Primary Subject: Personal History
From Moab, I went to Fruita and stayed a couple of weeks. When we would go back to Fisher Valley from the winter range, the trail made a crooked crossing down into the wash, a very sharp right, and out the other side. If we had either horses and a pack mule, they would hit it on a high lope. The horse I rode, Cactus, really liked to do that, and before I thought much about it, Jim said, “Lets race.” The first time I lost my hat and he had to go back and get it. It did take some holding back to keep Cactus reined in. They just felt good. We never raced there again.
And then after that we did run a lot of our commercial trips to the Standing Rock country. And in our tour business we generally had 6-day camping trips scheduled and we’d generally take a circle route – take in a big part of the country around on a 6 day trip. And we did get a lot of good people. And at that time the only ones who’d think about going on that kind of a trip were the ones who were interested in getting out and seeing new country. And they were able to explore places where there hadn’t been lots of people going before also. And so we did start up a business and we enjoyed it and we run that Kent Frost Canyonland tours for 25 years before we retired.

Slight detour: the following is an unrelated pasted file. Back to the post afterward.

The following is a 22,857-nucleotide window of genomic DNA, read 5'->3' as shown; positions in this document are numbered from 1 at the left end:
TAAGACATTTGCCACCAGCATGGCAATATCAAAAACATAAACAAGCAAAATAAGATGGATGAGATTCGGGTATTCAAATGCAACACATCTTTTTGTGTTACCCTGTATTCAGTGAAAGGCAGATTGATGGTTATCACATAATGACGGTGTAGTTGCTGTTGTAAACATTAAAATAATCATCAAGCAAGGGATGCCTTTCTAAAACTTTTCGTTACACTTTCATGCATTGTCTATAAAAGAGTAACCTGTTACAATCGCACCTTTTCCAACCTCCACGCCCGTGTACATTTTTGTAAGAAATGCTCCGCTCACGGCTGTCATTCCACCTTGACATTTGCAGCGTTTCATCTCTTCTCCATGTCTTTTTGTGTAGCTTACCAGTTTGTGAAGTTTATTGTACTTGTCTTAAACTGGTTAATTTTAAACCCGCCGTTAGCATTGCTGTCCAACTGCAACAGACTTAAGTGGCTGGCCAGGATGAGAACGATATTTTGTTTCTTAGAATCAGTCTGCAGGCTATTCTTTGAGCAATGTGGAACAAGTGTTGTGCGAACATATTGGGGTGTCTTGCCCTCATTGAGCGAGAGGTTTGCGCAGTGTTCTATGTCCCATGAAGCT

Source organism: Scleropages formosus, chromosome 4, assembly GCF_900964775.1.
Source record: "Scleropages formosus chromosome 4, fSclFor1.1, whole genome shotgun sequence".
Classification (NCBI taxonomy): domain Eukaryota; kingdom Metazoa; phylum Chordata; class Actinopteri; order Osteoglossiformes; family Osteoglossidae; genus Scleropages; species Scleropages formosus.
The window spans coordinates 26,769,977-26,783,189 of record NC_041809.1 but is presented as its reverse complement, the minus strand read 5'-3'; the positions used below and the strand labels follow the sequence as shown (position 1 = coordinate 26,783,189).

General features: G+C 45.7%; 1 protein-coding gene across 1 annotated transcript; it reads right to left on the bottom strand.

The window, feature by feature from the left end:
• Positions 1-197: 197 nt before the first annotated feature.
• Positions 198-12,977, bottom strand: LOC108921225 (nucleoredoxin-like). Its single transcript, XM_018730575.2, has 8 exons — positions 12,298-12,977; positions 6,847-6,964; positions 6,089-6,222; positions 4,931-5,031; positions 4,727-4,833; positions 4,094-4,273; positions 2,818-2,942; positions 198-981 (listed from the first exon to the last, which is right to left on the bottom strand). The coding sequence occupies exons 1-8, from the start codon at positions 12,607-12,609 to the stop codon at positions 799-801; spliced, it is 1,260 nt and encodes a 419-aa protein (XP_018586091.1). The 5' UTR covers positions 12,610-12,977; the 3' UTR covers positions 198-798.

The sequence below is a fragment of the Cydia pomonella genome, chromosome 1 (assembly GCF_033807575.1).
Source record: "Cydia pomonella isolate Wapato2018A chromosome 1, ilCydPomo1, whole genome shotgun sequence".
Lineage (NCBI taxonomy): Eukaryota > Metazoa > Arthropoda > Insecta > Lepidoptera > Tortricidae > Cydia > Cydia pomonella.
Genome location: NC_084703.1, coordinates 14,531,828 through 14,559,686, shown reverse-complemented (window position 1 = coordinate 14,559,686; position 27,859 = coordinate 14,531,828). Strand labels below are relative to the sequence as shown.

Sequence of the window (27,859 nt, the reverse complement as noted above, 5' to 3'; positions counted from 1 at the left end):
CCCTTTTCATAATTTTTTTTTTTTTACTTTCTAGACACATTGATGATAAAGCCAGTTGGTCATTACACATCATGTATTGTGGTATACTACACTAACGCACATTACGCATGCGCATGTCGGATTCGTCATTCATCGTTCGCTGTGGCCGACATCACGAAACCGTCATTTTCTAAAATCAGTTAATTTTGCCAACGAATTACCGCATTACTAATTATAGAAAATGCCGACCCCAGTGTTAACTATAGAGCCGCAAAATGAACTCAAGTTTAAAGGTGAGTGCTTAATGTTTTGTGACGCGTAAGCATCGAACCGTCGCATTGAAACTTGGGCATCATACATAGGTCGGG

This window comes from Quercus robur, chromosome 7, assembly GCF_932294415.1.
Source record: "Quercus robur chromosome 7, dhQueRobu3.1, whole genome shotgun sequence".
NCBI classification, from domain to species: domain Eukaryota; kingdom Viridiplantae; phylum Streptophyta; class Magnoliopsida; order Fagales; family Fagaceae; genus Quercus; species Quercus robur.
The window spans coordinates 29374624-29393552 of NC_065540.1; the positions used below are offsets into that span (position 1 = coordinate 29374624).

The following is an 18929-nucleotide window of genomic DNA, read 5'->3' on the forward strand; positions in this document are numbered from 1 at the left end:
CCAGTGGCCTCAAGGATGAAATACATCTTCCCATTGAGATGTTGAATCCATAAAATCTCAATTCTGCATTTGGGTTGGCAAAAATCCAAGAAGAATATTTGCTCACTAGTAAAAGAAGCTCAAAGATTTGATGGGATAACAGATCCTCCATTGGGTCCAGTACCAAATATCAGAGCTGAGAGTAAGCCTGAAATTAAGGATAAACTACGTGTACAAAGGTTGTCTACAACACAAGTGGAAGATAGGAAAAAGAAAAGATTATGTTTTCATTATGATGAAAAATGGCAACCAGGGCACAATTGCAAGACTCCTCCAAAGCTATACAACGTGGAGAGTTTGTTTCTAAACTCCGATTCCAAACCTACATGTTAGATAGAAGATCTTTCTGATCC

Dad was a cowboy, so travelling on horseback didn’t bother him. When he would go to Paradox from Moab to visit patients, he went right up through South Pass in the La Sal Mountains, which is very steep. He travelled to see patients in Paradox Valley , Monticello, Hanksville, Thompson and Cisco and many ranches, cow camps, mines, etc. Papa had special saddlebags made to go on the saddle to hold the medicine bottles on each side. They are now in the Moab museum.
…Dan the oldest with his first wife; then he had 2 boys with his second wife and that was Warren and Roland, my dad. So then he and his wife went down and took over the Ruby Ranch. At the Ruby Ranch they had a boat and the Wild Bunch had a bunch of horses on both sides of the river. Grandma would feed them and row them back and forth across the river. When they came in or leave, why, they left money under the plate. And that put them back in the cow business…
I worked at the Westerner Grill. When Moab got their little sewing factory, Fritzie, It was Moab Sportswear to start with. I worked there for 7 years. I worked at the Westerner for 11 years. And I worked at the Atlas Mill. I was a ten-day mill hand. That was hard work. I shoveled the ore onto the conveyer belt that spilled off. Eight hours of that, I could not do. So I was only a ten day mill hand. Then I went back to waiting tables. You’ve heard of ten-day miners. They only work long enough to get one payday and then they are gone.